Ukraine-Russia War

New Ukrainian Refugee Program Has ‘Pros and Cons'

National resettlement agency weighs in on 'Unite for Ukraine' program

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Soon, Ukrainians will need a sponsor to seek asylum in the United States. It's part of a new ‘Unite for Ukraine’ program that President Biden announced Thursday to expedite the refugee process.

Of the five million refugees fleeing fighting in Ukraine, officials say about 15,000 have arrived in the U.S, mostly through Mexico.

Starting Monday, that route is no longer an option except in extreme circumstances, officials said.

“I'm announcing a program, Unite for Ukraine, a new program to enable Ukrainians seeking refuge to come directly from Europe to the United States,” President Biden said.

Instead of going through the traditional refugee admissions process, under the program, Ukrainians seeking asylum will be able to enter under a humanitarian parole status, says Timothy Young with Lutheran Immigration and Refugee Service.

“It comes with pros and cons,” Young said.

Young said the program announced Thursday should get Ukrainians into the U.S. quicker but doesn't provide a path toward permanent resettlement.

“This is a temporary program. It allows folks to stay for up to two years and apply for work authorization, but it doesn't actually confer the same benefits that refugees who come through the traditional program would receive,” he explained.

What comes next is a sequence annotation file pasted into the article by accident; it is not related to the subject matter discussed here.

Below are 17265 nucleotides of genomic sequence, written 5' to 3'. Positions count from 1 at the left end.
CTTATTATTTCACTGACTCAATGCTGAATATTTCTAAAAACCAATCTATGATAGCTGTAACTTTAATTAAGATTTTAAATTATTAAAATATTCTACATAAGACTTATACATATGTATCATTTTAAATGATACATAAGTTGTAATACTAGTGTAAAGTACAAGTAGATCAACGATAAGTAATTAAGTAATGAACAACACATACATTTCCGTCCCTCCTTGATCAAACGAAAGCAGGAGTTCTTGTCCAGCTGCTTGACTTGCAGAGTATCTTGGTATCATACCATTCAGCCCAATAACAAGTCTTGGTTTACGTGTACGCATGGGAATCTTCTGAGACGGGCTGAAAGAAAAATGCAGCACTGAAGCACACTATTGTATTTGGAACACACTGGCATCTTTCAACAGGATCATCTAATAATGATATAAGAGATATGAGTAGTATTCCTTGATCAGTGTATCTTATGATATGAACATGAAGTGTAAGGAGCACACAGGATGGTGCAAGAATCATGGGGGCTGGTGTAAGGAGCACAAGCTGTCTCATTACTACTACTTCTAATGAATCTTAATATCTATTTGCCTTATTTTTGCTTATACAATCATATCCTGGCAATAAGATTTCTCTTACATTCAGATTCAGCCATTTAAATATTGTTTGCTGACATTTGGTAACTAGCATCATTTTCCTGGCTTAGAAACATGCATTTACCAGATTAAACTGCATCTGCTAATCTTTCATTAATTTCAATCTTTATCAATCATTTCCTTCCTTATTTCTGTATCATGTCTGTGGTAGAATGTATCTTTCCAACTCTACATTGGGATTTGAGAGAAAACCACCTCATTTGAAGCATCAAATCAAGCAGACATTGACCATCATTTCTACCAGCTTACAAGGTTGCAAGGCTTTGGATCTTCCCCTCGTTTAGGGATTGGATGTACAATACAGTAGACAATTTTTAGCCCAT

Those benefits include housing assistance, health care, employment searches and transportation.

Instead, asylum seekers will have to rely on sponsors like church congregations, volunteers and everyday Americans.

“We don't necessarily want to put that responsibility fully on the shoulders of individuals. This is a national commitment that we made,” Young said.

The U.S. says it expects to admit up to 100,000 refugees from Ukraine, whose journey to flee their country is just the beginning.

Of the roughly 15,000 Ukrainians who've entered the U.S. since Russia's invasion, the Dallas Morning News reports nearly all have come through crossings in Tijuana and San Diego, with a relative handful coming into Texas.

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